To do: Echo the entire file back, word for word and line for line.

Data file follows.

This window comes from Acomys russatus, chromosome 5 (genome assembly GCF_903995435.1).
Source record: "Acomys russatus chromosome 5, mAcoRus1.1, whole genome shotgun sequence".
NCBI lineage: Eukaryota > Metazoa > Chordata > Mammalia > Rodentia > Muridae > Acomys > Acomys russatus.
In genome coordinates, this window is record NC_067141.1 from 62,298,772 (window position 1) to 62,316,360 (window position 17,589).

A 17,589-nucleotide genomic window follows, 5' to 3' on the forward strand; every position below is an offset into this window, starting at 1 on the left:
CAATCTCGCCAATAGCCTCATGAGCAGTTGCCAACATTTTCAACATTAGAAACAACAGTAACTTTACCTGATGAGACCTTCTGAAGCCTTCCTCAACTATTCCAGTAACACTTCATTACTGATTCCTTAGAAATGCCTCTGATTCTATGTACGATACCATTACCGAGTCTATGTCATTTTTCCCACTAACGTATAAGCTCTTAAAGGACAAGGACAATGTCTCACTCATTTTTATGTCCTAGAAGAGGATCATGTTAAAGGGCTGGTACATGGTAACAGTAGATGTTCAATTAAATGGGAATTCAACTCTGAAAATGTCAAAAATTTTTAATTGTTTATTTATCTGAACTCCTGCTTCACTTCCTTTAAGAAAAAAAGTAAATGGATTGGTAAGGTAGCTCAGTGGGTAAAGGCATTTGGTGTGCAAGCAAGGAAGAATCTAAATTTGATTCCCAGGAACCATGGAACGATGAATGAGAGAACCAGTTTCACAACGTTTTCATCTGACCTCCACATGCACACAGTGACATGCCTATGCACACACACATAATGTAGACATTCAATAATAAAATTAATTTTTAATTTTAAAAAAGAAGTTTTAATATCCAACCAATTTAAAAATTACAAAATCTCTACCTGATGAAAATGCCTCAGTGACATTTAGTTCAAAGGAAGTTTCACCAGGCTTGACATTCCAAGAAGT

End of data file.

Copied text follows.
This window comes from Acomys russatus, chromosome 5 (genome assembly GCF_903995435.1).
Source record: "Acomys russatus chromosome 5, mAcoRus1.1, whole genome shotgun sequence".
NCBI lineage: Eukaryota > Metazoa > Chordata > Mammalia > Rodentia > Muridae > Acomys > Acomys russatus.
In genome coordinates, this window is record NC_067141.1 from 62,298,772 (window position 1) to 62,316,360 (window position 17,589).

A 17,589-nucleotide genomic window follows, 5' to 3' on the forward strand; every position below is an offset into this window, starting at 1 on the left:
CAATCTCGCCAATAGCCTCATGAGCAGTTGCCAACATTTTCAACATTAGAAACAACAGTAACTTTACCTGATGAGACCTTCTGAAGCCTTCCTCAACTATTCCAGTAACACTTCATTACTGATTCCTTAGAAATGCCTCTGATTCTATGTACGATACCATTACCGAGTCTATGTCATTTTTCCCACTAACGTATAAGCTCTTAAAGGACAAGGACAATGTCTCACTCATTTTTATGTCCTAGAAGAGGATCATGTTAAAGGGCTGGTACATGGTAACAGTAGATGTTCAATTAAATGGGAATTCAACTCTGAAAATGTCAAAAATTTTTAATTGTTTATTTATCTGAACTCCTGCTTCACTTCCTTTAAGAAAAAAAGTAAATGGATTGGTAAGGTAGCTCAGTGGGTAAAGGCATTTGGTGTGCAAGCAAGGAAGAATCTAAATTTGATTCCCAGGAACCATGGAACGATGAATGAGAGAACCAGTTTCACAACGTTTTCATCTGACCTCCACATGCACACAGTGACATGCCTATGCACACACACATAATGTAGACATTCAATAATAAAATTAATTTTTAATTTTAAAAAAGAAGTTTTAATATCCAACCAATTTAAAAATTACAAAATCTCTACCTGATGAAAATGCCTCAGTGACATTTAGTTCAAAGGAAGTTTCACCAGGCTTGACATTCCAAGAAGT